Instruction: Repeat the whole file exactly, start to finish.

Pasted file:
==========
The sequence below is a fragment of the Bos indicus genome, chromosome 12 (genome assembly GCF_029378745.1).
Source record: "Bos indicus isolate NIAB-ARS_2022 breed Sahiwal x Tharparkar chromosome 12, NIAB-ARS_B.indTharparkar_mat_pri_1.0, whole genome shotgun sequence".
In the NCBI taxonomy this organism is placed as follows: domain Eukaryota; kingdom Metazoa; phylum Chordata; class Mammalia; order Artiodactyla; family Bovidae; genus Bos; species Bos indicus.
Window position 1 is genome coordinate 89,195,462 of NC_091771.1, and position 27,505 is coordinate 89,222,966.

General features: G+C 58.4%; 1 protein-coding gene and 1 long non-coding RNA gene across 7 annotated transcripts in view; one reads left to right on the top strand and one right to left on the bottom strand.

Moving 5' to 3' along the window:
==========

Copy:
The sequence below is a fragment of the Bos indicus genome, chromosome 12 (genome assembly GCF_029378745.1).
Source record: "Bos indicus isolate NIAB-ARS_2022 breed Sahiwal x Tharparkar chromosome 12, NIAB-ARS_B.indTharparkar_mat_pri_1.0, whole genome shotgun sequence".
In the NCBI taxonomy this organism is placed as follows: domain Eukaryota; kingdom Metazoa; phylum Chordata; class Mammalia; order Artiodactyla; family Bovidae; genus Bos; species Bos indicus.
Window position 1 is genome coordinate 89,195,462 of NC_091771.1, and position 27,505 is coordinate 89,222,966.

General features: G+C 58.4%; 1 protein-coding gene and 1 long non-coding RNA gene across 7 annotated transcripts in view; one reads left to right on the top strand and one right to left on the bottom strand.

Moving 5' to 3' along the window: